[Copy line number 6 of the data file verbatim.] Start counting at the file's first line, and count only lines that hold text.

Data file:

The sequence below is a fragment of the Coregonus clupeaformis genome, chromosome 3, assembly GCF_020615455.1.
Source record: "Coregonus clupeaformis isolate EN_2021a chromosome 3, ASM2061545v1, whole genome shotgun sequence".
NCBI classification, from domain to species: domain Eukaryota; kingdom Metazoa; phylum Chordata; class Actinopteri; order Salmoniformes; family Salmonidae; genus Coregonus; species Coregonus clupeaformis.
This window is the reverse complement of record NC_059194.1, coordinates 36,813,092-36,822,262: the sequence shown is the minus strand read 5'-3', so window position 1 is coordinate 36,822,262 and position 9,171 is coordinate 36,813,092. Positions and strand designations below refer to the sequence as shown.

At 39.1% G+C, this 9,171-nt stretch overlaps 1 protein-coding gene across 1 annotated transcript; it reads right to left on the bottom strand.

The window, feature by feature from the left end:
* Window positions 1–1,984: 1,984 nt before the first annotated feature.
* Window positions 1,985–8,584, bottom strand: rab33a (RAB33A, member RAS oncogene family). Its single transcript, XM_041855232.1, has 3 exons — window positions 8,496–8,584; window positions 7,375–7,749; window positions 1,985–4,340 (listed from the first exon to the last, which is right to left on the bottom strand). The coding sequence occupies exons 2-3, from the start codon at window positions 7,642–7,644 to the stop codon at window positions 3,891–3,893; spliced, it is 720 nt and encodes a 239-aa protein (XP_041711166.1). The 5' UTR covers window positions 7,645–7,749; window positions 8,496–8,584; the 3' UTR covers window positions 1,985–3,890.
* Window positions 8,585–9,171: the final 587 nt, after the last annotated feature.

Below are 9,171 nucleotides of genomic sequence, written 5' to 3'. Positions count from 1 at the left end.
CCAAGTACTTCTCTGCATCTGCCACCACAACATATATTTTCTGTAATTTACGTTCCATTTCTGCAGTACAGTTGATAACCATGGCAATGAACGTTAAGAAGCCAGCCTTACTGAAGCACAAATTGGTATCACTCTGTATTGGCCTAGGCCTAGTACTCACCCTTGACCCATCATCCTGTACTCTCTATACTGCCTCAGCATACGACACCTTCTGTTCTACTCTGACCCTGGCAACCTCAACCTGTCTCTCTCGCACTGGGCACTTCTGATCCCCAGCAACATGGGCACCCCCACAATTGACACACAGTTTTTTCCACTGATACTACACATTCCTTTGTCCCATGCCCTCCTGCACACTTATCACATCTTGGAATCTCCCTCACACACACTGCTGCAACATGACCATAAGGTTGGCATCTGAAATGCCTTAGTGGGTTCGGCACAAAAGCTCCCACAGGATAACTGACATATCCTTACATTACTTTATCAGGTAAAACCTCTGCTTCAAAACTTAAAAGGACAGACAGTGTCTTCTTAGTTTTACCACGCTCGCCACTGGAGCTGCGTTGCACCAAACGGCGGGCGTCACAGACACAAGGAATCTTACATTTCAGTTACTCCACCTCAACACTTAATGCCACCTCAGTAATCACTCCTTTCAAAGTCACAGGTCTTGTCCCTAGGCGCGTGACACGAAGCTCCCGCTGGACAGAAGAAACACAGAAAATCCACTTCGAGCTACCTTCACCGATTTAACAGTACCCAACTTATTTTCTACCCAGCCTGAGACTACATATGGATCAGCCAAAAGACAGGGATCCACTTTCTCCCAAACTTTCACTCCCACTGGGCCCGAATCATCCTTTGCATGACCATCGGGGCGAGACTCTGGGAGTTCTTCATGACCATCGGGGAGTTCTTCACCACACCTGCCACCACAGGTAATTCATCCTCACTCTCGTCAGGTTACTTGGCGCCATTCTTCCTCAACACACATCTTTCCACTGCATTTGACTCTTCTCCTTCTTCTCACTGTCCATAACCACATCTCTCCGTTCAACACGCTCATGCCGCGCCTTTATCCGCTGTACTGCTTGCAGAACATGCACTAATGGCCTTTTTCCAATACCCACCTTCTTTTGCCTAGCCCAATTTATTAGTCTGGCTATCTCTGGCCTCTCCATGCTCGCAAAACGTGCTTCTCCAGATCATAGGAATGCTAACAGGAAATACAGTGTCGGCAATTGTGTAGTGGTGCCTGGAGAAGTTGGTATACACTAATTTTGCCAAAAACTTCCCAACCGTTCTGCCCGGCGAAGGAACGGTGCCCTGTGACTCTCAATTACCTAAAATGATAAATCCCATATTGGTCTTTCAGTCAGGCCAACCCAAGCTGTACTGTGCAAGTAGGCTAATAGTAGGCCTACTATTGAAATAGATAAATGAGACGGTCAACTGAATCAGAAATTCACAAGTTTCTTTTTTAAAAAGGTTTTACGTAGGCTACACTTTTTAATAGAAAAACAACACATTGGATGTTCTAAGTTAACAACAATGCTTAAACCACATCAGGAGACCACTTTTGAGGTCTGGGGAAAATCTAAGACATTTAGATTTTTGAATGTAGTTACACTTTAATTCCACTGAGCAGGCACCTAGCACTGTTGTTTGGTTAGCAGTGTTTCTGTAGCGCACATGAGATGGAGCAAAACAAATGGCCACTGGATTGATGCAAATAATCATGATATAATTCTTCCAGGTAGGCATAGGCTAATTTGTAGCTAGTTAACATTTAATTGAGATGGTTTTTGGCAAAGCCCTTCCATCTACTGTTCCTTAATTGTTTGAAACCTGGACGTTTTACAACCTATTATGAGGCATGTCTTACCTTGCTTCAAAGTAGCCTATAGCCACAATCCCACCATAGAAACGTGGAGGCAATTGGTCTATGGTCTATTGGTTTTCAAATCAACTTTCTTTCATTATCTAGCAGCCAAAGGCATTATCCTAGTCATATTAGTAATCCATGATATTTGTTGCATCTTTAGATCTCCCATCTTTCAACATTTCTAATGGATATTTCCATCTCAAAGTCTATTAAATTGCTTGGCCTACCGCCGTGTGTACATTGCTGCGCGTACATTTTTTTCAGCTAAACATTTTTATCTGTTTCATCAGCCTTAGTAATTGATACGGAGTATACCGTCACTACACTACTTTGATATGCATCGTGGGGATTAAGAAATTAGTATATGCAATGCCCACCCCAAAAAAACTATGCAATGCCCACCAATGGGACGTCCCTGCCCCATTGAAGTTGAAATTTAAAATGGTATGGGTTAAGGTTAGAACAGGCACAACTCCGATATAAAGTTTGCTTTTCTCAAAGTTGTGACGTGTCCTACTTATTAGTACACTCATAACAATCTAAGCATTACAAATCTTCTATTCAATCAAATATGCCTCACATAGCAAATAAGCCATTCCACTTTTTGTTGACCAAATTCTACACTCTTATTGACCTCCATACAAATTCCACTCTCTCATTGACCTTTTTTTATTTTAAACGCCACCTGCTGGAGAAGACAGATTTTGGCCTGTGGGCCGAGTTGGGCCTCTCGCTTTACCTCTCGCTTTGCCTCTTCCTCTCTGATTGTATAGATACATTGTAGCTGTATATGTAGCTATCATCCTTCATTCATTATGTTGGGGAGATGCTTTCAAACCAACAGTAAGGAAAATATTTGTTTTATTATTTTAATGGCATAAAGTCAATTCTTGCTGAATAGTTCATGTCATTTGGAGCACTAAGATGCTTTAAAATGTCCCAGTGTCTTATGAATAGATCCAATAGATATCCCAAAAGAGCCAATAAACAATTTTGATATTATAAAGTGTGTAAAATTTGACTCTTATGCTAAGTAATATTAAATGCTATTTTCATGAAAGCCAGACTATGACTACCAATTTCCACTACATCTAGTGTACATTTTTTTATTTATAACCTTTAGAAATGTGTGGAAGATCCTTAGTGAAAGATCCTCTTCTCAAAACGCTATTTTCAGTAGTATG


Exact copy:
The window, feature by feature from the left end: